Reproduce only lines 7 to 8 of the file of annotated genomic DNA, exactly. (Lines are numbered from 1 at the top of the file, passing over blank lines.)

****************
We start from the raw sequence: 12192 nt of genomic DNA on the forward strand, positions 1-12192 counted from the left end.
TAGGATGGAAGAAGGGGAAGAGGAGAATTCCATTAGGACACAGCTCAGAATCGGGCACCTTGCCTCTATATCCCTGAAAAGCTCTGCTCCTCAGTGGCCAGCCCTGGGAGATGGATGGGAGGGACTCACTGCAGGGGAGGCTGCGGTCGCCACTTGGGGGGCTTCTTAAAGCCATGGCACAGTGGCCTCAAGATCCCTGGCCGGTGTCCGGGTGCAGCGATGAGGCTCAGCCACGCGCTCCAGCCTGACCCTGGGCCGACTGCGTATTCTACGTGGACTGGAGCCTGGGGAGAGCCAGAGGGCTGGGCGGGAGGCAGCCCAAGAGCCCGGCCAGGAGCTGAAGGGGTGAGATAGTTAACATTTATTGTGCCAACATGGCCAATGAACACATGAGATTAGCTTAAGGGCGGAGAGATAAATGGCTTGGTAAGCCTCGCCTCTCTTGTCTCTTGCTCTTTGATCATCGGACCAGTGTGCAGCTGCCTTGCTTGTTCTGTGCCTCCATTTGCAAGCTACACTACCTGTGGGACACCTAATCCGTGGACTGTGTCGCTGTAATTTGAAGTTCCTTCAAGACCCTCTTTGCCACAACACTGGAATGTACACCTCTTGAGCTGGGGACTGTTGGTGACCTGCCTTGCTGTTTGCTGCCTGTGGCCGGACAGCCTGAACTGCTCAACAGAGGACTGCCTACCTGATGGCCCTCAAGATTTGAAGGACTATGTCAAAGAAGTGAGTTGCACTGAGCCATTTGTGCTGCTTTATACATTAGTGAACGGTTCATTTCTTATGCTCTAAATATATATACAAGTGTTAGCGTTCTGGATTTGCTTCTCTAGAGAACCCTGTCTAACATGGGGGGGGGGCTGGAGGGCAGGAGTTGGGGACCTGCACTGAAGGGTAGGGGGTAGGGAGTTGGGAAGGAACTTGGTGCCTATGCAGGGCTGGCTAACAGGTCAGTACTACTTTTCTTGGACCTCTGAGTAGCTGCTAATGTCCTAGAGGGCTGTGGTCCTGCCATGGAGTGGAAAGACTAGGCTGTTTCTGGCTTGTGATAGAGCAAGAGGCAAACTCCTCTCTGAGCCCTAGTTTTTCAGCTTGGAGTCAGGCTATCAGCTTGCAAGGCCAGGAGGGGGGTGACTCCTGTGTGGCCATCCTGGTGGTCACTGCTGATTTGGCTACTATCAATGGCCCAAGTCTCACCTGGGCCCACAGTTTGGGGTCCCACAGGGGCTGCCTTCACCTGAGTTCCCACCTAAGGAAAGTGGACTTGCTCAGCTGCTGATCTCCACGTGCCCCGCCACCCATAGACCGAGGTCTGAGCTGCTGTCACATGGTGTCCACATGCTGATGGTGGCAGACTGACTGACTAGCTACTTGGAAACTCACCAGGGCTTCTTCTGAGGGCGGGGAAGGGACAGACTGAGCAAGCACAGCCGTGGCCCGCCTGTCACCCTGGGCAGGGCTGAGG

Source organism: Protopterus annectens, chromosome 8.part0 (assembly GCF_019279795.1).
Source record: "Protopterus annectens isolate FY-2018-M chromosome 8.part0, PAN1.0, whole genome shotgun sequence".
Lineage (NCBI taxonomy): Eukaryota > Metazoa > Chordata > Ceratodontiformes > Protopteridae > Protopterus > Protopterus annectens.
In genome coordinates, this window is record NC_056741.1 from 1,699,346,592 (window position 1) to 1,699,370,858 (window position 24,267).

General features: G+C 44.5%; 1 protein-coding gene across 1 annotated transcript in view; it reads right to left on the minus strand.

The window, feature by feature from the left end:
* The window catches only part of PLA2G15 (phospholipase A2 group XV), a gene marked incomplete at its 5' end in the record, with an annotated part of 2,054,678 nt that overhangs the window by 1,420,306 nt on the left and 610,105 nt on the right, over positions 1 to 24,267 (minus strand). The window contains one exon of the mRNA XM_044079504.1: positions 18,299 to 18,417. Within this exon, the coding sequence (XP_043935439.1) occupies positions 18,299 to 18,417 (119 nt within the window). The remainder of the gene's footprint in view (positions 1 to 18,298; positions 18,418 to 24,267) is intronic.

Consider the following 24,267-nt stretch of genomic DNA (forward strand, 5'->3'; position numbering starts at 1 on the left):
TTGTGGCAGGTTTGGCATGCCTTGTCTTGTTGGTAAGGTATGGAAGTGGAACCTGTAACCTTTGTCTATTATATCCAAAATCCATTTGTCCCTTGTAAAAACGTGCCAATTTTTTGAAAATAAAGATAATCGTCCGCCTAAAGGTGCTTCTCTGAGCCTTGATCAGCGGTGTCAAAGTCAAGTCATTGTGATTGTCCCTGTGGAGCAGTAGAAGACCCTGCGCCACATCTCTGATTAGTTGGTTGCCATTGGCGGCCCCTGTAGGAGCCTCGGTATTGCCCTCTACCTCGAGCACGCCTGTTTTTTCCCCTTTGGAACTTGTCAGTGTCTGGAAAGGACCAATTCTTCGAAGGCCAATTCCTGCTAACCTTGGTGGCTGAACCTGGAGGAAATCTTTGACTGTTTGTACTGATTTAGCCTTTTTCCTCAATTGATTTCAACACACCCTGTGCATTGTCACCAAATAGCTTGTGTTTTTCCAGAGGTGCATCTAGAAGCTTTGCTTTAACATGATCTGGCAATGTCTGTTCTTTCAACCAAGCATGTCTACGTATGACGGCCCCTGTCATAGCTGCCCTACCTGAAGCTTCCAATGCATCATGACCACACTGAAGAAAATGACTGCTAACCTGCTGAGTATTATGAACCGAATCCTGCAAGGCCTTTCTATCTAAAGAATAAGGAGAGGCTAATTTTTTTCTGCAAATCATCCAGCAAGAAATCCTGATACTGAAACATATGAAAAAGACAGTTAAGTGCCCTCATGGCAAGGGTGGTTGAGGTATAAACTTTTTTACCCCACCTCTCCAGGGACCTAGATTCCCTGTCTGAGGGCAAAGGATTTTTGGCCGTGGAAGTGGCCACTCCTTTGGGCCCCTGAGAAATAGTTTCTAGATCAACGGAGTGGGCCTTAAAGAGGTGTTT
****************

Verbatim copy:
General features: G+C 44.5%; 1 protein-coding gene across 1 annotated transcript in view; it reads right to left on the minus strand.

The window, feature by feature from the left end: